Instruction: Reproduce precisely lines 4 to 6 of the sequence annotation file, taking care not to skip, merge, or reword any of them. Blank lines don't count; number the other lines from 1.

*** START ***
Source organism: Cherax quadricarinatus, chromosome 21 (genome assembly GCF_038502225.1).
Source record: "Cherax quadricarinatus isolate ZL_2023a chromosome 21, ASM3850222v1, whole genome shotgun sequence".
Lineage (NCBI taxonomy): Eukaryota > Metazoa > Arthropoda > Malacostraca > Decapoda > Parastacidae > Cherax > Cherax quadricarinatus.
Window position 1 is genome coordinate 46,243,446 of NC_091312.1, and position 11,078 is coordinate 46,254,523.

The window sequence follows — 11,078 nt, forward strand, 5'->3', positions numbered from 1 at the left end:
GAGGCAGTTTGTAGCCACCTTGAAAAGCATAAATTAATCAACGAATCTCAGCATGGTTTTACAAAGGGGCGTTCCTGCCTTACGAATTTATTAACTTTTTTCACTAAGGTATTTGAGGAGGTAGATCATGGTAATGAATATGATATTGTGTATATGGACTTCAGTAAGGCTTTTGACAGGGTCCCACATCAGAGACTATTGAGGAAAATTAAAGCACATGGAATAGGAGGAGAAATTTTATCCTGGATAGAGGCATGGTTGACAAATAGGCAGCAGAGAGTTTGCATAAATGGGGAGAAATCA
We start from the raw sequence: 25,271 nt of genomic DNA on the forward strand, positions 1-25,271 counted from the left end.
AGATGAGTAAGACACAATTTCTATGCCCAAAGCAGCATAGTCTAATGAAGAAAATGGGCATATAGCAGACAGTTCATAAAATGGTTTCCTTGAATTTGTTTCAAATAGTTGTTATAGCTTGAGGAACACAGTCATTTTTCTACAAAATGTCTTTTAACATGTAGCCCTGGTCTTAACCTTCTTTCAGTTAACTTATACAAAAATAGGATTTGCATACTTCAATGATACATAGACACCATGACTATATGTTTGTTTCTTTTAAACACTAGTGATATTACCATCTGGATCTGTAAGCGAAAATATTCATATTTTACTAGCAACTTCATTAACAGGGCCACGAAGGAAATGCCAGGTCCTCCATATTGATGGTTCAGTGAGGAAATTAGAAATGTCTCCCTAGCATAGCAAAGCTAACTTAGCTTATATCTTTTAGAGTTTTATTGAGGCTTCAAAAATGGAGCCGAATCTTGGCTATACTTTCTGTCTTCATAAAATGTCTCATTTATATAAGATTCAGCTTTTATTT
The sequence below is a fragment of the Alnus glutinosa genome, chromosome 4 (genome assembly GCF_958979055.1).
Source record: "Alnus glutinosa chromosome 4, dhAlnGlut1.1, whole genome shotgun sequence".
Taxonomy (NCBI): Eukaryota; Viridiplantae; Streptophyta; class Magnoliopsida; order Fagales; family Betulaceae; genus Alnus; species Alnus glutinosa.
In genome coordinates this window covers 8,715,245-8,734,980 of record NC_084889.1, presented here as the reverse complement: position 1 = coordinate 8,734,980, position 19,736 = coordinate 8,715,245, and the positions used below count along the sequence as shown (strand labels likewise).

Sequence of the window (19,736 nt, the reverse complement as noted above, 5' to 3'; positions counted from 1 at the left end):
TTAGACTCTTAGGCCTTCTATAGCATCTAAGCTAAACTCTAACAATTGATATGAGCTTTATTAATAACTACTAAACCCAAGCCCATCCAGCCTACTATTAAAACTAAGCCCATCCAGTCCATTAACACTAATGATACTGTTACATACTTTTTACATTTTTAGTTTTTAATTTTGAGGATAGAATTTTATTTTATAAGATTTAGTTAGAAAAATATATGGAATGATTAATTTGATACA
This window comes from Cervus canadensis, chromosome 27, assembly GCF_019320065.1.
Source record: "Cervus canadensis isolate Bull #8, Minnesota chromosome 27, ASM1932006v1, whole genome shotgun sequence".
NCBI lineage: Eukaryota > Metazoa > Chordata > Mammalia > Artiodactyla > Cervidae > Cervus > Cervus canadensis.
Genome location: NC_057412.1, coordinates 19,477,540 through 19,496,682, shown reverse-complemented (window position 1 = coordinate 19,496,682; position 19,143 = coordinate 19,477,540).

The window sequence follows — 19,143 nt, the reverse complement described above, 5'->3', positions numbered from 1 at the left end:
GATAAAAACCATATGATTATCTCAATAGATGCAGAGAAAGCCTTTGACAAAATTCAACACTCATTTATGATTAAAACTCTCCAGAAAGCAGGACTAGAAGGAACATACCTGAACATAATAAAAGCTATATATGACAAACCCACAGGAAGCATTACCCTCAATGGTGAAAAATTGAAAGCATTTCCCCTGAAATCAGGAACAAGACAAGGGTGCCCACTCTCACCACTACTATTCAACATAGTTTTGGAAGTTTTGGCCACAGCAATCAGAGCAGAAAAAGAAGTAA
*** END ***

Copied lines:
Window position 1 is genome coordinate 46,243,446 of NC_091312.1, and position 11,078 is coordinate 46,254,523.

The window sequence follows — 11,078 nt, forward strand, 5'->3', positions numbered from 1 at the left end:
GAGGCAGTTTGTAGCCACCTTGAAAAGCATAAATTAATCAACGAATCTCAGCATGGTTTTACAAAGGGGCGTTCCTGCCTTACGAATTTATTAACTTTTTTCACTAAGGTATTTGAGGAGGTAGATCATGGTAATGAATATGATATTGTGTATATGGACTTCAGTAAGGCTTTTGACAGGGTCCCACATCAGAGACTATTGAGGAAAATTAAAGCACATGGAATAGGAGGAGAAATTTTATCCTGGATAGAGGCATGGTTGACAAATAGGCAGCAGAGAGTTTGCATAAATGGGGAGAAATCA